processing of the first bit before continuing to the next one. As soon as the address of the first bit is located, EDO DRAM begins looking for the next bit. It is about five percent faster than FPM. Maximum transfer rate to L2 cache is approximately 264 MBps.
SDRAM Synchronous dynamic random access memory takes advantage of the burst mode concept to greatly improve performance. It does this by staying on the row containing the requested bit and moving rapidly through the columns, reading each bit as it goes. The idea is that most of the time the data needed by the CPU will be in sequence. SDRAM is about five percent faster than EDO RAM and is the most common form in desktops today. Maximum transfer rate to L2 cache is approximately 528 MBps.
DDR SDRAM Double data rate synchronous dynamic RAM is just like SDRAM except that is has higher bandwidth, meaning greater speed. Maximum transfer rate to L2 cache is approximately 1,064 MBps (for DDR SDRAM 133 MHZ).
Rambus Dynamic access Memory RDRAM Rambus dynamic random access memory is a radical departure from the previous DRAM architecture. Designed by Rambus, RDRAM uses a Rambus in-line memory module (RIMM) , which is similar in size and pin configuration to a standard DIMM. What makes RDRAM so different is its use of a special high-speed data bus called the Rambus channel. RDRAM memory chips work in parallel to achieve a data rate of 800 MHz, or 1,600 MBps. Since they operate at such high speeds, they generate much more heat than other types of chips. To help dissipate the excess heat Rambus chips are fitted with a heat spreader, which looks like a long thin wafer. Just like there are smaller versions of DIMMs, there are also SO-RIMMs, designed for notebook computers. Credit Card Memory Credit card memory is a proprietary self-contained DRAM memory module that plugs into a special slot for use in notebook computers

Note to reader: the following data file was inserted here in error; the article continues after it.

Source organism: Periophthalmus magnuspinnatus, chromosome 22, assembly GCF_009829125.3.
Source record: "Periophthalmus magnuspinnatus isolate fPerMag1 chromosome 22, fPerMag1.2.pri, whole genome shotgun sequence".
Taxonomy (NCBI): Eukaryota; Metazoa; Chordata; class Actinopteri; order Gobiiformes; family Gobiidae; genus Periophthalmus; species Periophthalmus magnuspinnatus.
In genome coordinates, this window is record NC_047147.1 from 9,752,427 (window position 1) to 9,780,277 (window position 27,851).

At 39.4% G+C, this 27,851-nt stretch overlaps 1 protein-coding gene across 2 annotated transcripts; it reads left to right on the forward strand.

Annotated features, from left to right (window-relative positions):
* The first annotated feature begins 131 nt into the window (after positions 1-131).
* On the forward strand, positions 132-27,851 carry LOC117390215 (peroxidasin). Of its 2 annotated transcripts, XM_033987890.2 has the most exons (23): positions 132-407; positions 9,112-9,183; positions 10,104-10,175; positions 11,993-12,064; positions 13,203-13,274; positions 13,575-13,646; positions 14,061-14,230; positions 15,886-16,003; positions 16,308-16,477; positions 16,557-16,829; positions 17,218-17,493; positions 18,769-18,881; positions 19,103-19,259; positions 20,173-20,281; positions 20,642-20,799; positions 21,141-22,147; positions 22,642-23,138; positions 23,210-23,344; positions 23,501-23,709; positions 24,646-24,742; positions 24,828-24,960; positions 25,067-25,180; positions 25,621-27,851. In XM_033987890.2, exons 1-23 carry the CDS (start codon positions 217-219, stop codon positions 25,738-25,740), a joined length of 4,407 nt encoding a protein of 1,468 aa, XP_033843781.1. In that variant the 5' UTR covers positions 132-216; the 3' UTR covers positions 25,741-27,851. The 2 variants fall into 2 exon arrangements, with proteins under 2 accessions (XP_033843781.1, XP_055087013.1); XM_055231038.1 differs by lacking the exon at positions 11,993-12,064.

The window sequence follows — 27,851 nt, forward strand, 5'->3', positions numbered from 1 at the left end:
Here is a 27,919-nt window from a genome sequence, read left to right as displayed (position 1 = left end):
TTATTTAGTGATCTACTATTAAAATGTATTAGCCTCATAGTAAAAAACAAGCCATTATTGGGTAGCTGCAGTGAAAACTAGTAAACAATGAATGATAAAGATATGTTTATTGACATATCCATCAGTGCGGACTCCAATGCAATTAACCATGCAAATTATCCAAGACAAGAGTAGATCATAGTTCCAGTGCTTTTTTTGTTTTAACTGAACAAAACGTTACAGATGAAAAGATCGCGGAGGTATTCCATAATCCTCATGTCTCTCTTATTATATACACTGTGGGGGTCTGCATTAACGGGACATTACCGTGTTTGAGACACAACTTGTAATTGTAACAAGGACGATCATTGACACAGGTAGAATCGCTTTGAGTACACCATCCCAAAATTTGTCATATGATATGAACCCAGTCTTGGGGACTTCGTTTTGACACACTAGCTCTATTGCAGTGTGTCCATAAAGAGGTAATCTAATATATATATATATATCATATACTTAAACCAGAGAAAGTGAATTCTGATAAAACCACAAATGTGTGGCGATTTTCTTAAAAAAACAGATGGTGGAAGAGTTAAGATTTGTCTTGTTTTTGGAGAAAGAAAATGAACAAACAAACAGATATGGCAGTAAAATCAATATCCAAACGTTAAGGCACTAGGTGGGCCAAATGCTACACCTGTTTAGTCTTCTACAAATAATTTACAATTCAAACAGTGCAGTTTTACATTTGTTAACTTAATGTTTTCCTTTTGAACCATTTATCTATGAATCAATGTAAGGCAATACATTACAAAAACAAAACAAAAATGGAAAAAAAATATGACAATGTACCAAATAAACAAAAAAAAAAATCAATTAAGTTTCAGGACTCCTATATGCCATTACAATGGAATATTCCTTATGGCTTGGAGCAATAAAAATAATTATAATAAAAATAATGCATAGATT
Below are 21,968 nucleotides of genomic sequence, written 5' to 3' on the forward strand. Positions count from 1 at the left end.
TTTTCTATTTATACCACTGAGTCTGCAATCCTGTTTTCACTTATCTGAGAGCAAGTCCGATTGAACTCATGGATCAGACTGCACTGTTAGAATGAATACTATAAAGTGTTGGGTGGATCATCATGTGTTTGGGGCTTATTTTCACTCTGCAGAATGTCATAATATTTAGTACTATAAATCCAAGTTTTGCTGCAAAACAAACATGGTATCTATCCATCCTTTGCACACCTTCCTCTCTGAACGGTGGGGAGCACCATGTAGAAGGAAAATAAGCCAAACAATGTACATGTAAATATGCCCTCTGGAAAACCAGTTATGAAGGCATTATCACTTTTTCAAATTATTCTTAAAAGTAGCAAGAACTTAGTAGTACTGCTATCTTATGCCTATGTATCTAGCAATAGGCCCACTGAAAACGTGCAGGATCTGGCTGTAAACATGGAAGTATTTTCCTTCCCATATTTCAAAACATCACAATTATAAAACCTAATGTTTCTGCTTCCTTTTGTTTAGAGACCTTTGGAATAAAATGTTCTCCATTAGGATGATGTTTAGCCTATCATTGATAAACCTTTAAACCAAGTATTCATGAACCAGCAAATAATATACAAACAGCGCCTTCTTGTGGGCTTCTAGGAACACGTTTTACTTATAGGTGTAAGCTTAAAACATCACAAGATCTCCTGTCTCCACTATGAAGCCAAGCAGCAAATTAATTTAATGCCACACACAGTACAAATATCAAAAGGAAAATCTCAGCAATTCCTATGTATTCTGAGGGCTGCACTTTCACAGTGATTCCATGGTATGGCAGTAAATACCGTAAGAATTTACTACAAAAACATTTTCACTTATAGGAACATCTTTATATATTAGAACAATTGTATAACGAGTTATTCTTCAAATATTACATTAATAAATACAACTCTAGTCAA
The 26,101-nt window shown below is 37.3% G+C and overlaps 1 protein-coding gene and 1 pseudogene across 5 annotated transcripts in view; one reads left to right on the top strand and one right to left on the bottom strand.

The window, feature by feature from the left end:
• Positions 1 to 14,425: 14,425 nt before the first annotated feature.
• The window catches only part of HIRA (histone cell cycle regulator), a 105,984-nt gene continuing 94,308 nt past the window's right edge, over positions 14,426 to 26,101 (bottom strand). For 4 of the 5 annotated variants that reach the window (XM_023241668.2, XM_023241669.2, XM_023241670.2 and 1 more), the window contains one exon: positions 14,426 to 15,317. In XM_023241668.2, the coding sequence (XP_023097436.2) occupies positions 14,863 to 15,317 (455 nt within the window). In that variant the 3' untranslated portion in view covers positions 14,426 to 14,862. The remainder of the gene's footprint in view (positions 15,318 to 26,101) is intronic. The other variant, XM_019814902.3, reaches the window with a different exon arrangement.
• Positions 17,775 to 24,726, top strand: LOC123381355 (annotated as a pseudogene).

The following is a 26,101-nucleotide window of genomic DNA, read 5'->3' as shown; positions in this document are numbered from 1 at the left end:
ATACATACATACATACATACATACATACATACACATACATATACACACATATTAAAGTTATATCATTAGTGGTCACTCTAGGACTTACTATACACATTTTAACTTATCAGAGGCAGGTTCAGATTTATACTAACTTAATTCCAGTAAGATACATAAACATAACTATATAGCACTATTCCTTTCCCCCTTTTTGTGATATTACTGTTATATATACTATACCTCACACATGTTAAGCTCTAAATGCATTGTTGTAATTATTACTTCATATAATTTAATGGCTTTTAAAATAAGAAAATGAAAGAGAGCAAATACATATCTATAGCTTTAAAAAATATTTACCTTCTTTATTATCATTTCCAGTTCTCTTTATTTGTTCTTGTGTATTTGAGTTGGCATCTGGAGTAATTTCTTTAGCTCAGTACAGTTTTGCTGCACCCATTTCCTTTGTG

PCMCIA Memory Card Another self-contained DRAM module for notebooks, cards of this type are not proprietary and should work with any notebook computer whose system bus matches the memory card's configuration. CMOS RAM CMOS RAM is a term for the small amount of memory used by your computer and some other devices to remember things like hard disk settings -- see Why does my computer need a battery? for details. This memory uses a small battery to provide it with the power it needs to maintain the memory contents. VRAM Video RAM , also known as multi port dynamic random access memory (MPDRAM), is a type of RAM used specifically for video adapters or 3-D accelerators. The "multi port"